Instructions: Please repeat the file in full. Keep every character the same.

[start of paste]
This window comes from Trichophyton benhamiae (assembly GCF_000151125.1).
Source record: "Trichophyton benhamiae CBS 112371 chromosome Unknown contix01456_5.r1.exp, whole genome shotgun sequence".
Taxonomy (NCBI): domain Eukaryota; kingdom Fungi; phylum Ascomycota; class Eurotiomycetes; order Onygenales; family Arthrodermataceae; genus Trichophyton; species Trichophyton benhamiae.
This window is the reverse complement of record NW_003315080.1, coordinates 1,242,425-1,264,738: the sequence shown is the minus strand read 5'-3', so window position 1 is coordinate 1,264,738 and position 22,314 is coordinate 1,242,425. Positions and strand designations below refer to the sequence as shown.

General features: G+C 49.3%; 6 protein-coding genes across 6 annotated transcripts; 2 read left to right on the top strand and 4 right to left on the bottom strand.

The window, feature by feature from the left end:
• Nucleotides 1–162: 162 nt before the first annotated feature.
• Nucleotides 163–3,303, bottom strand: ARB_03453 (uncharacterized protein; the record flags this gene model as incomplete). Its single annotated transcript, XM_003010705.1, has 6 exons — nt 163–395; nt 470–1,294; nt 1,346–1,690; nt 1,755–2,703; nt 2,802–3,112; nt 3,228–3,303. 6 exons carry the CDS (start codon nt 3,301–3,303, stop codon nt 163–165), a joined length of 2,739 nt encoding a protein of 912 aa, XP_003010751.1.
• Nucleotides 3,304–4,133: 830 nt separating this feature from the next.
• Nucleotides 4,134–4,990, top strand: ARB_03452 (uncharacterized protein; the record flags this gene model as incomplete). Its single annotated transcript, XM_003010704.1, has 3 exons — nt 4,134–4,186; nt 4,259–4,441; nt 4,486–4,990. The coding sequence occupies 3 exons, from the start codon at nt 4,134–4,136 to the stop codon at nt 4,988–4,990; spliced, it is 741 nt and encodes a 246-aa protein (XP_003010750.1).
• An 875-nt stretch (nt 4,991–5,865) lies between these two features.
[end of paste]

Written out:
This window comes from Trichophyton benhamiae (assembly GCF_000151125.1).
Source record: "Trichophyton benhamiae CBS 112371 chromosome Unknown contix01456_5.r1.exp, whole genome shotgun sequence".
Taxonomy (NCBI): domain Eukaryota; kingdom Fungi; phylum Ascomycota; class Eurotiomycetes; order Onygenales; family Arthrodermataceae; genus Trichophyton; species Trichophyton benhamiae.
This window is the reverse complement of record NW_003315080.1, coordinates 1,242,425-1,264,738: the sequence shown is the minus strand read 5'-3', so window position 1 is coordinate 1,264,738 and position 22,314 is coordinate 1,242,425. Positions and strand designations below refer to the sequence as shown.

General features: G+C 49.3%; 6 protein-coding genes across 6 annotated transcripts; 2 read left to right on the top strand and 4 right to left on the bottom strand.

The window, feature by feature from the left end:
• Nucleotides 1–162: 162 nt before the first annotated feature.
• Nucleotides 163–3,303, bottom strand: ARB_03453 (uncharacterized protein; the record flags this gene model as incomplete). Its single annotated transcript, XM_003010705.1, has 6 exons — nt 163–395; nt 470–1,294; nt 1,346–1,690; nt 1,755–2,703; nt 2,802–3,112; nt 3,228–3,303. 6 exons carry the CDS (start codon nt 3,301–3,303, stop codon nt 163–165), a joined length of 2,739 nt encoding a protein of 912 aa, XP_003010751.1.
• Nucleotides 3,304–4,133: 830 nt separating this feature from the next.
• Nucleotides 4,134–4,990, top strand: ARB_03452 (uncharacterized protein; the record flags this gene model as incomplete). Its single annotated transcript, XM_003010704.1, has 3 exons — nt 4,134–4,186; nt 4,259–4,441; nt 4,486–4,990. The coding sequence occupies 3 exons, from the start codon at nt 4,134–4,136 to the stop codon at nt 4,988–4,990; spliced, it is 741 nt and encodes a 246-aa protein (XP_003010750.1).
• An 875-nt stretch (nt 4,991–5,865) lies between these two features.